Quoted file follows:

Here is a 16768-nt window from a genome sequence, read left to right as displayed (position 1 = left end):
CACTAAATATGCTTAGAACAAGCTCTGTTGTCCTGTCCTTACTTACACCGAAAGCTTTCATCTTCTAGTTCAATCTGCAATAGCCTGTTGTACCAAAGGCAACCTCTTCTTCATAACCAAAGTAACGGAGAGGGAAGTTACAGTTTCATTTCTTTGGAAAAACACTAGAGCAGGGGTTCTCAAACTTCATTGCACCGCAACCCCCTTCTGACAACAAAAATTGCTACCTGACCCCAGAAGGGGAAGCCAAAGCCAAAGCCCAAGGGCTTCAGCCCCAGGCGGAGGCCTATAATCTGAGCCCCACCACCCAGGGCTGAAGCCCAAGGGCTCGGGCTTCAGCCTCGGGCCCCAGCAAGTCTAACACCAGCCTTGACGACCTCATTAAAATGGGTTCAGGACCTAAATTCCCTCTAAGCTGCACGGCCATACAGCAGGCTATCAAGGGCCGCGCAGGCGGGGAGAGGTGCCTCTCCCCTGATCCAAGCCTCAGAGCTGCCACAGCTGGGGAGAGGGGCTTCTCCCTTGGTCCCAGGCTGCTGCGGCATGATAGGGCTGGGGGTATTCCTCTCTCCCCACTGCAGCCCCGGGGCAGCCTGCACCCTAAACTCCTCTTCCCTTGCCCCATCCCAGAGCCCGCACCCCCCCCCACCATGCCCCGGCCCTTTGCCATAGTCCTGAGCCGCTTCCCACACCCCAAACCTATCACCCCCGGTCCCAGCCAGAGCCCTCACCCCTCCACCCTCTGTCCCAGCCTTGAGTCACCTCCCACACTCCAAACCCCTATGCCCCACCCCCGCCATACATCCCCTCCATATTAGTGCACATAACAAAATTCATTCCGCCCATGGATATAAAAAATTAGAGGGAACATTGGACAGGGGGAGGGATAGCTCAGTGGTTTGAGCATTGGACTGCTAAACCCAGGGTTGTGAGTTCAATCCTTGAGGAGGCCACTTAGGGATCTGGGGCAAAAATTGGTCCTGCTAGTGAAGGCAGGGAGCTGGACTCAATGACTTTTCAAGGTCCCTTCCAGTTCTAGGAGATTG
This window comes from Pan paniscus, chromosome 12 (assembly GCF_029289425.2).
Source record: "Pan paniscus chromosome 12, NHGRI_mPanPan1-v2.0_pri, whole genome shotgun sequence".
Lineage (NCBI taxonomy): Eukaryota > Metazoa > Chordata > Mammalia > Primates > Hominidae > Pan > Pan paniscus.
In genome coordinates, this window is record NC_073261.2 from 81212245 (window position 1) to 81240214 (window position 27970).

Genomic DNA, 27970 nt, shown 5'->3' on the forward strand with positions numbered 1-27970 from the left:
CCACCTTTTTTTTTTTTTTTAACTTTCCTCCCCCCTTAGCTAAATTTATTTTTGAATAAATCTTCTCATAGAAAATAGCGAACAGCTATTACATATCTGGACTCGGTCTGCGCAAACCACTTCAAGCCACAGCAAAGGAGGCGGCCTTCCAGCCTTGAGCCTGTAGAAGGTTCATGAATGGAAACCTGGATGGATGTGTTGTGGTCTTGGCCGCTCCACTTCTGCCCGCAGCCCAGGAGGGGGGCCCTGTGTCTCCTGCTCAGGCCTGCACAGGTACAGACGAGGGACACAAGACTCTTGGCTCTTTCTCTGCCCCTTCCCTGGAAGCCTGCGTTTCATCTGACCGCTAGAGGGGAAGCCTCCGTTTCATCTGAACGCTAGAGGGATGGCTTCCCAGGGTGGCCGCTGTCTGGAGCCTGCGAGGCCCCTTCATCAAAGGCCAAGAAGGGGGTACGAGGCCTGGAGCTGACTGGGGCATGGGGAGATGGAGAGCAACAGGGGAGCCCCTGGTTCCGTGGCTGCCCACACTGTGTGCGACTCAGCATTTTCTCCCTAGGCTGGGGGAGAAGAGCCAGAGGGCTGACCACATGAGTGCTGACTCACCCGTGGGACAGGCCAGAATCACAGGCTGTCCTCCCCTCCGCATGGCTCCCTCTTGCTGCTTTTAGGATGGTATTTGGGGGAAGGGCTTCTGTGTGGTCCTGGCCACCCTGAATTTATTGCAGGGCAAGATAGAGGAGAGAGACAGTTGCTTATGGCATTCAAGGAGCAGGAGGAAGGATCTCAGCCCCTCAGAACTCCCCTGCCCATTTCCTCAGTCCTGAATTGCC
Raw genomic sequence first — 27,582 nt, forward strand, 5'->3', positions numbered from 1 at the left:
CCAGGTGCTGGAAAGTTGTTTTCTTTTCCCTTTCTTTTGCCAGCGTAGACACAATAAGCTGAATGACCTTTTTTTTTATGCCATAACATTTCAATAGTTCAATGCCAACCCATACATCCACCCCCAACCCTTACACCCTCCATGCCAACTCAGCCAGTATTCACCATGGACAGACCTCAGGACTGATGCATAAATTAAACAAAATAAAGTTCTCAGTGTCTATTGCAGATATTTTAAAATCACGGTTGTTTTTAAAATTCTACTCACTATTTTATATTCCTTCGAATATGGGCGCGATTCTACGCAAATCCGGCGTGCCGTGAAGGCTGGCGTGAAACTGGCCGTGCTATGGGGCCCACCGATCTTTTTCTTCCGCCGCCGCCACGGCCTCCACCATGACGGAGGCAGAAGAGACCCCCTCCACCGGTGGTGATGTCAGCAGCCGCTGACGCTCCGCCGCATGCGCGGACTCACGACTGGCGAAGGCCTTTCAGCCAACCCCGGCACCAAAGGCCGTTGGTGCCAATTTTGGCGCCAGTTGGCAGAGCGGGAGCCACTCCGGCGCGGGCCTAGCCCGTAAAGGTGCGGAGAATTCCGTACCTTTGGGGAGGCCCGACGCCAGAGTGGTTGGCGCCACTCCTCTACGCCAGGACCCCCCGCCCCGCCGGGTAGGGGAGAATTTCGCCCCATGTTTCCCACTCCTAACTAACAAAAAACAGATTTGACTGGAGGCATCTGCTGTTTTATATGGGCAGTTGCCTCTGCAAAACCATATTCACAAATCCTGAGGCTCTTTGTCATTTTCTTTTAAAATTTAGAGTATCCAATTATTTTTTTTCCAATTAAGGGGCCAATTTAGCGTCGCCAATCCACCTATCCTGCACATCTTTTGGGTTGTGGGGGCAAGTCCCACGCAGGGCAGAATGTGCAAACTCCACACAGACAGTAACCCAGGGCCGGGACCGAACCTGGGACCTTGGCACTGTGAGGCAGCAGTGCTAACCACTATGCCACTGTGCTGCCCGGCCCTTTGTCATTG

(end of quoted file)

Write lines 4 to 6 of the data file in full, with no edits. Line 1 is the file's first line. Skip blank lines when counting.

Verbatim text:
Source record: "Pan paniscus chromosome 12, NHGRI_mPanPan1-v2.0_pri, whole genome shotgun sequence".
Lineage (NCBI taxonomy): Eukaryota > Metazoa > Chordata > Mammalia > Primates > Hominidae > Pan > Pan paniscus.
In genome coordinates, this window is record NC_073261.2 from 81212245 (window position 1) to 81240214 (window position 27970).